With this in mind, I have been mulling over an article that was published last month in various media outlets (Google 75% Wine Based Drinks for a selection), exposing what essentially amounted to rogue wines being sold in supermarkets alongside normal wine. Cue a certain amount of shock/horror along with cries that someone somewhere (be it the supermarkets, the producers) were trying to get one over on us. The exposé originated from online supermarket sommelier wotwine? who are a team of wine experts (including several MWs) who taste through wines sold in supermarkets to give advice on what to buy. This is a good website, given the sheer volume of wine available in our combined supermarkets.

During their regular tastings some wines were noted as ‘lacking genuine character and dilute’. On closer inspection they noticed that some were actually subtlety described on the back label as being ‘wine based drinks’ (WBDs) – in other words, only 75% of the drink was actually wine, topped up with either grape juice or, more likely, water. And yet here they were, in similar shaped bottles, adorned by labels that made them look every inch like a wine, on the same shelves as all the other bottles. I definitely agree that it was a good call by wotwine? to bring these bottles up for debate, but find myself disagreeing, or certainly thinking that they were being unfair to these WBDs, and I’ll explain why.

Within a supermarket environment, strangely my whole attitude to wine changes. I watch food & wine matching sections on programmes like Saturday Kitchen and think “yes, this afternoon I’m going to rummage around my local store and pick up 6 really cool bottles” but when I get there, without fail I always slip in to supermarket mode. I become less the wine lover picking out select bottles and immediately flip to someone looking for bargains – weekday wines, being drawn (albeit consciously) to the little red labels that denote discounts or offers, looking at the bin-ends and maybe being a little daunted (or time conscious) by the aisles of wine available. Something about that supermarket environment just seems to focus my mentality to how I buy food or household goods, or how-much-other-stuff-could-I-buy-for-the-same-price logic, rather than the luxury, spontaneity, and indulgence in a merchant. I go there to buy supermarket wine, and my expectations are set accordingly.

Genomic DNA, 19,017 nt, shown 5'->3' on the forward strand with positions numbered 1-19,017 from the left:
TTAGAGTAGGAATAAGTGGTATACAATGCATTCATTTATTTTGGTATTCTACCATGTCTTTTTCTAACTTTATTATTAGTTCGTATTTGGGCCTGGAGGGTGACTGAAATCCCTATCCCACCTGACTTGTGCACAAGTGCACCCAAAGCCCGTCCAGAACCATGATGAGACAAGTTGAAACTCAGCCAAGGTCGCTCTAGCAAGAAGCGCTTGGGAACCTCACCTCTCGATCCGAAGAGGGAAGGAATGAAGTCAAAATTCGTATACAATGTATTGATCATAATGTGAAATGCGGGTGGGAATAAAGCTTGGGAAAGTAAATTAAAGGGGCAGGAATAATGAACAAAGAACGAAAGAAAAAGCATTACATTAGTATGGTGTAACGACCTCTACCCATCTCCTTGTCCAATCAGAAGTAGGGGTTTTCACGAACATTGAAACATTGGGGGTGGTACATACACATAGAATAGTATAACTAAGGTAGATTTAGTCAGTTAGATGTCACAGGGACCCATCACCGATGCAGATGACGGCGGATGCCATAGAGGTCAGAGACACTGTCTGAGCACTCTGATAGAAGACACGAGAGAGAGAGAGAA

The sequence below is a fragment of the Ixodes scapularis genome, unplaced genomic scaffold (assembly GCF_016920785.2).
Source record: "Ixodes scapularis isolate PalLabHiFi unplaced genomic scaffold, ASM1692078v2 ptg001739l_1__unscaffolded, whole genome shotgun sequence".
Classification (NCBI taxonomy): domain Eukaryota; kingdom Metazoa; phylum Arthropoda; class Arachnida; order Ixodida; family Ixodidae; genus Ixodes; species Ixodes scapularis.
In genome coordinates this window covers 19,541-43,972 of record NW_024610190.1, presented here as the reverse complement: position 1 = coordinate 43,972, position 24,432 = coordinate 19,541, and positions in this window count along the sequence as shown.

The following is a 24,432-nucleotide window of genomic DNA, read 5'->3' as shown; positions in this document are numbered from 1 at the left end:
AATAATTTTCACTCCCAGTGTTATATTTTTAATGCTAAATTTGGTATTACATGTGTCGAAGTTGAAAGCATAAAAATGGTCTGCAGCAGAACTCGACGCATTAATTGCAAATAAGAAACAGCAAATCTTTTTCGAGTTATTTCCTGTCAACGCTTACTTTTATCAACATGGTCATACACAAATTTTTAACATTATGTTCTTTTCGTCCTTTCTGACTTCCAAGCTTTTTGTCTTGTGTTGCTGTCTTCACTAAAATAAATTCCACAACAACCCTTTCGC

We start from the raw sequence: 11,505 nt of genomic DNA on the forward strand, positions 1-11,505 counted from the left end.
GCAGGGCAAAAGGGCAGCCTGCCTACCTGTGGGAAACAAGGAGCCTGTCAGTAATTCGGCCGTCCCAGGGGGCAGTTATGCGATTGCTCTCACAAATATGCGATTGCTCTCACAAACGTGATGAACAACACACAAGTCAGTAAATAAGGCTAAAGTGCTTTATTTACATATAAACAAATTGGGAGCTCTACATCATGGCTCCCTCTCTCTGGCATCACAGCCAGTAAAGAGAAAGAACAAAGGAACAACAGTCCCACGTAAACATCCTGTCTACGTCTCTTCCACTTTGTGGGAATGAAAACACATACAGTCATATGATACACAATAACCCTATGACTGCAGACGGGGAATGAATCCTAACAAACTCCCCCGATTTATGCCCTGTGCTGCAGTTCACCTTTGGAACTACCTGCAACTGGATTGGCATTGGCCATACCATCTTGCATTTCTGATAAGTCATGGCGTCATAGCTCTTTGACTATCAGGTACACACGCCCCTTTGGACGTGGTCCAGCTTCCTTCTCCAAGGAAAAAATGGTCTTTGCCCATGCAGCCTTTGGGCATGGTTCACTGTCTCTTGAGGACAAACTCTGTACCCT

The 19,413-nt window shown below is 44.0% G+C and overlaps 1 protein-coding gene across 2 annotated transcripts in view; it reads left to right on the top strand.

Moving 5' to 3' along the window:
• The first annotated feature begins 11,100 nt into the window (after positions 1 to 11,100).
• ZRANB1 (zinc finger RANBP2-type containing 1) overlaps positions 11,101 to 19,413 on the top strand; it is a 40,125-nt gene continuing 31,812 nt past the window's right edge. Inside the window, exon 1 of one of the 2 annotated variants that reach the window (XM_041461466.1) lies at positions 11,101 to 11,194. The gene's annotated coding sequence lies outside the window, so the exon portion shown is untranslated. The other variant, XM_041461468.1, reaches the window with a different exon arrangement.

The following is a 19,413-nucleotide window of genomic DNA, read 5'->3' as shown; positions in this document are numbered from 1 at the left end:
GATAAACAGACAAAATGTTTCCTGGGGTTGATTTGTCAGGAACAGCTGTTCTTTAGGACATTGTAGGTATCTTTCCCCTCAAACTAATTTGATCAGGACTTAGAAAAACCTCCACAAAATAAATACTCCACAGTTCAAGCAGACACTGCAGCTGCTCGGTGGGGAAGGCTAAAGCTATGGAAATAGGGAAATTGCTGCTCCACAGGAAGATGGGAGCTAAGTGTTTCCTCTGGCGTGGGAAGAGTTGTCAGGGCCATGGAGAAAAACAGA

The focus of concern in the article centred on two issues  – firstly, that the wine shouldn’t be on the shelves with normal wine as it was a pale imitation, and secondly, that it generally tasted foul. Indeed wotwine? were quoted as saying they wouldn’t pay a penny for it. Regarding its placing on the shelf, I offer a similar example – supermarket own Cola. These cheaper products sit on the shelves alongside market leaders Pepsi and Coke, but there is no call to segregate these less intense products, even though the taste of own brand cola is streets away from them. It’s not that the own brands are not real cola or that they are bad (many people are happy with them).  There’s just some cola you wouldn’t regularly buy.

Invariably it comes down to either brand and/or price, and that’s no different to these WBDs. Most supermarkets split wine sections in to red/white, and then in to country of origin. That’s it. When shopping (for example) in the Australian reds section, if you want something lighter in alcohol (unusual for Oz as the sun fully ripens the grapes), and are looking in the budget range of £4.50 per bottle (as these WBDs are), what’s the point in having them split away somewhere else? The customer makes the choice as to what they want.

To move on to the quality of the wine itself, there was no other way for me to decide other than to seek out a bottle for myself. I opted for the Australian ‘Copper’ red wine, 12.5% abv from Sainsbury’s. The pricing is a worry – £4.50 per bottle is entry level, but this was priced at £6.25 a bottle – only available for £4.50 when buying 2 for £9. At £6.25 we’re well in to my tried-and-trusted everyday wine drinking price bracket, and you can get more for your money.

In colour it looked no different to any other youthful red. On the nose it was sweet confectionate black cherry and sweet spices, some vanilla and, more worryingly, something that smelt like furniture polish. The palate hits straight away with upfront cherry, but dissipates fairly immediately, leaving a hollow middle. Any length is solely sustained by cloying sugars. In its favour it does have good acidity. My review generally concurs with wotwine? who list it as ‘sweet’ and ‘thin’, but it is still a wine (12.5% abv) albeit a little suspect at the recommended price point

I don’t agree though that the supermarkets are to blame for tricking customers in to buying it, or that it’s undrinkable. In the end the proof will of course be in the sales figures, but it was not a wine I would recommend to others, or buy again.